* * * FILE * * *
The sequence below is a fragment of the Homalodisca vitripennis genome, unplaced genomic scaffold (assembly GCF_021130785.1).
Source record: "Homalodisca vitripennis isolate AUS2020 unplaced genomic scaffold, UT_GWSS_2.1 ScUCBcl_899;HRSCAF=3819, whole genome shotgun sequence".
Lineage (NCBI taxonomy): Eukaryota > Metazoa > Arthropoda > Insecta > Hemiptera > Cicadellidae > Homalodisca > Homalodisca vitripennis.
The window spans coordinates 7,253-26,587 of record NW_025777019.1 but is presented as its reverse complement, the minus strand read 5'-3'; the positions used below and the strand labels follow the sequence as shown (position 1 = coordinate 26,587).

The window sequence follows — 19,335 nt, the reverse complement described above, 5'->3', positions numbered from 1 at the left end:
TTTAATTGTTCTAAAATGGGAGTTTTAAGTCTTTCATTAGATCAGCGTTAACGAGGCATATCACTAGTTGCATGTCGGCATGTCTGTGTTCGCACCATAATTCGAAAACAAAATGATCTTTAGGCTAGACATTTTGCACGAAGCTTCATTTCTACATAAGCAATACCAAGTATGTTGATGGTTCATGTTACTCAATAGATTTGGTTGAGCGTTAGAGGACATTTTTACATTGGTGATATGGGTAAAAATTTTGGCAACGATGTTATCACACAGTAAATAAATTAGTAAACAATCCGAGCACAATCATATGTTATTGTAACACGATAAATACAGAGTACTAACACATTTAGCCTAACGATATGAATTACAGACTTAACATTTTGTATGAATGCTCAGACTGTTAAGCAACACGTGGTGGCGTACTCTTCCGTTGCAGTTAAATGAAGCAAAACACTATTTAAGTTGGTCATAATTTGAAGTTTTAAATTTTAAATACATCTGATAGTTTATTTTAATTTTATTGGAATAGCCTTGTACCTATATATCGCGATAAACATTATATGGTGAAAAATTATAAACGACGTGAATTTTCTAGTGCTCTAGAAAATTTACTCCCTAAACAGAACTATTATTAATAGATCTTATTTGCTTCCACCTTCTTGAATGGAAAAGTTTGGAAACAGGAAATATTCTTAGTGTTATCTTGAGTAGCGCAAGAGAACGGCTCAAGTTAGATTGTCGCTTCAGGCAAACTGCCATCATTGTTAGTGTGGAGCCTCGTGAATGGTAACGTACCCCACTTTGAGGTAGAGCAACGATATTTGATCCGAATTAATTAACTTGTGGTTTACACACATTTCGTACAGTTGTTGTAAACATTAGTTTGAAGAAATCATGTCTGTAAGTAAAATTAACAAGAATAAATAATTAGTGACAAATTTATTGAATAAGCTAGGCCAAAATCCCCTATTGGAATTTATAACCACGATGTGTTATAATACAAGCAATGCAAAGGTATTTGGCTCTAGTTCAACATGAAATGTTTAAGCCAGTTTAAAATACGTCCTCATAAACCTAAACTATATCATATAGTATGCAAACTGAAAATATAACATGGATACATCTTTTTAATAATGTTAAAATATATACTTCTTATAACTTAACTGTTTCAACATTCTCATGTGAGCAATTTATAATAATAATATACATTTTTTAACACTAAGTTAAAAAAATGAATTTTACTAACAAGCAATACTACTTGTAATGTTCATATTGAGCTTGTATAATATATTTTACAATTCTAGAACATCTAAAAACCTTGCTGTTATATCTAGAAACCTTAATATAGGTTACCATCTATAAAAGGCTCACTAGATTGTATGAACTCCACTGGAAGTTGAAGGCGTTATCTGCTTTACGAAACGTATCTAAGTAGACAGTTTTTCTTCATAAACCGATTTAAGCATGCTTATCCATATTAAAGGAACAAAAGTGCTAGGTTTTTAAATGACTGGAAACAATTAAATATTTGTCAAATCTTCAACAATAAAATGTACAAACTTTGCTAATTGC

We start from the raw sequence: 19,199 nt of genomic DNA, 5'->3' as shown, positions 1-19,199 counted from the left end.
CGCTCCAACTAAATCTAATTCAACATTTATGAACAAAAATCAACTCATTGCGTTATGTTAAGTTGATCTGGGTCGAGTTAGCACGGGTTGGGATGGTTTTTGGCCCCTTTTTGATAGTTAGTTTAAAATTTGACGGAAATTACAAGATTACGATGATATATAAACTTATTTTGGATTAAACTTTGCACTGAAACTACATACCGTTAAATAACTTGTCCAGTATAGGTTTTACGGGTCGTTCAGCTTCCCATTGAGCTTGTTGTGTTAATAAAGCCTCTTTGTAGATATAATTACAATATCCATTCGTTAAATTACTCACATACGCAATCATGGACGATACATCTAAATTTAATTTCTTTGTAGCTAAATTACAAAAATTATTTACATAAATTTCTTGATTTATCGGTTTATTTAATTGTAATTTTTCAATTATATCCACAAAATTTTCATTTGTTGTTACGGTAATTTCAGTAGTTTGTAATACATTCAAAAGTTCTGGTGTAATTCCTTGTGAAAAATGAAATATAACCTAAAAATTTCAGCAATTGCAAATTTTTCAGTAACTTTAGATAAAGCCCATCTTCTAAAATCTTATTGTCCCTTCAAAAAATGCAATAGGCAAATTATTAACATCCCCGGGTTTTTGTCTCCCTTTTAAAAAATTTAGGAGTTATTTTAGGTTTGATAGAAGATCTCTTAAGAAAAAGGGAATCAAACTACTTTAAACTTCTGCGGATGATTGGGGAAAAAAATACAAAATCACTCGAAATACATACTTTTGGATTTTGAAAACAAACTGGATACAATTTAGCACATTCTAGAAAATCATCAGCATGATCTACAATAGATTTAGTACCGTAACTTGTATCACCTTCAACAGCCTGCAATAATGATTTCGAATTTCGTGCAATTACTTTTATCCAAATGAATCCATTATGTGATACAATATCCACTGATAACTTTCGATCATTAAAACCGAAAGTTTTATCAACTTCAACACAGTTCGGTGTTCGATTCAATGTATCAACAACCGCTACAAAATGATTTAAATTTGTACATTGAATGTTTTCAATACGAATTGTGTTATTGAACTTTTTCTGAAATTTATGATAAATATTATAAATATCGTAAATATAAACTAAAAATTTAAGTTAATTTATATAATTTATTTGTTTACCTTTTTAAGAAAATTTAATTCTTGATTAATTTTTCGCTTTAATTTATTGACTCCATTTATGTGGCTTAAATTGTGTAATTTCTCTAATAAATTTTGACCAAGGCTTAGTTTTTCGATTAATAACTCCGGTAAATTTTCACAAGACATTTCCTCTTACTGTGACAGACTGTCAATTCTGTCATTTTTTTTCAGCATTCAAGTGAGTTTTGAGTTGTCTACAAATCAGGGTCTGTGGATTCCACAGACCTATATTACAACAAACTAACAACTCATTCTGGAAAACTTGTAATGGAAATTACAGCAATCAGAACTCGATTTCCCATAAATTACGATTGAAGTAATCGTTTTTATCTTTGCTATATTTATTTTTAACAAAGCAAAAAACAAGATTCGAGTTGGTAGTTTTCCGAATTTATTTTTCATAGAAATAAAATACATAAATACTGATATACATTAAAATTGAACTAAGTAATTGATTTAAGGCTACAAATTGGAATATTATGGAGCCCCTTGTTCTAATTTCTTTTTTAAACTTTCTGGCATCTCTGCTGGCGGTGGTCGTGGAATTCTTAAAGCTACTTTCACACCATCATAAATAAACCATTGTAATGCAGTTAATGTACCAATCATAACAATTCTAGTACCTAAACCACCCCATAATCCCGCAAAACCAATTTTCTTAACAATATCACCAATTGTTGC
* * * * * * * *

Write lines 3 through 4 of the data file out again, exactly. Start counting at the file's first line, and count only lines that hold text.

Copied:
Lineage (NCBI taxonomy): Eukaryota > Metazoa > Arthropoda > Insecta > Hemiptera > Cicadellidae > Homalodisca > Homalodisca vitripennis.
The window spans coordinates 7,253-26,587 of record NW_025777019.1 but is presented as its reverse complement, the minus strand read 5'-3'; the positions used below and the strand labels follow the sequence as shown (position 1 = coordinate 26,587).